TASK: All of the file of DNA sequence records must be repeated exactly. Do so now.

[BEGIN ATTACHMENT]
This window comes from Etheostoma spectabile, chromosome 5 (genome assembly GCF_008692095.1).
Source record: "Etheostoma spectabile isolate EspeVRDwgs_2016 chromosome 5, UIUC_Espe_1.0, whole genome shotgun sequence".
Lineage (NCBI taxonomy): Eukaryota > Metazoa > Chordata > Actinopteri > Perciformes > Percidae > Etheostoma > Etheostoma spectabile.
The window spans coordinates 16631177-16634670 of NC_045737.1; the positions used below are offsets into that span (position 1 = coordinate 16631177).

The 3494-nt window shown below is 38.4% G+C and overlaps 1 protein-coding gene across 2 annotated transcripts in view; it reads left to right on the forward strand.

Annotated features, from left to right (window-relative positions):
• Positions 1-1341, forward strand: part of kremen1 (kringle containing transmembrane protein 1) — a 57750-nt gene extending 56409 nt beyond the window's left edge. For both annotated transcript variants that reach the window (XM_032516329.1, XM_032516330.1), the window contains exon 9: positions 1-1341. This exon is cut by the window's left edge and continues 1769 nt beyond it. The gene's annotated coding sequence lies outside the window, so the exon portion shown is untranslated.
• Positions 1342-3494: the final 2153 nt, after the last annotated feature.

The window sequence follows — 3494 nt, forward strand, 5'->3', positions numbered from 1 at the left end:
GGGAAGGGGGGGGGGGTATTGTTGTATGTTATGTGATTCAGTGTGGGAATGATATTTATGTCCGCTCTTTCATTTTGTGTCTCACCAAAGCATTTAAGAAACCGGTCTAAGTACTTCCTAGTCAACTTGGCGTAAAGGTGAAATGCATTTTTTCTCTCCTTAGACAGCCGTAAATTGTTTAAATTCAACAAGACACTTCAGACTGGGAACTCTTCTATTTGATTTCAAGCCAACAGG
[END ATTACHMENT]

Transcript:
This window comes from Etheostoma spectabile, chromosome 5 (genome assembly GCF_008692095.1).
Source record: "Etheostoma spectabile isolate EspeVRDwgs_2016 chromosome 5, UIUC_Espe_1.0, whole genome shotgun sequence".
Lineage (NCBI taxonomy): Eukaryota > Metazoa > Chordata > Actinopteri > Perciformes > Percidae > Etheostoma > Etheostoma spectabile.
The window spans coordinates 16631177-16634670 of NC_045737.1; the positions used below are offsets into that span (position 1 = coordinate 16631177).

The 3494-nt window shown below is 38.4% G+C and overlaps 1 protein-coding gene across 2 annotated transcripts in view; it reads left to right on the forward strand.

Annotated features, from left to right (window-relative positions):
• Positions 1-1341, forward strand: part of kremen1 (kringle containing transmembrane protein 1) — a 57750-nt gene extending 56409 nt beyond the window's left edge. For both annotated transcript variants that reach the window (XM_032516329.1, XM_032516330.1), the window contains exon 9: positions 1-1341. This exon is cut by the window's left edge and continues 1769 nt beyond it. The gene's annotated coding sequence lies outside the window, so the exon portion shown is untranslated.
• Positions 1342-3494: the final 2153 nt, after the last annotated feature.

The window sequence follows — 3494 nt, forward strand, 5'->3', positions numbered from 1 at the left end:
GGGAAGGGGGGGGGGGTATTGTTGTATGTTATGTGATTCAGTGTGGGAATGATATTTATGTCCGCTCTTTCATTTTGTGTCTCACCAAAGCATTTAAGAAACCGGTCTAAGTACTTCCTAGTCAACTTGGCGTAAAGGTGAAATGCATTTTTTCTCTCCTTAGACAGCCGTAAATTGTTTAAATTCAACAAGACACTTCAGACTGGGAACTCTTCTATTTGATTTCAAGCCAACAGG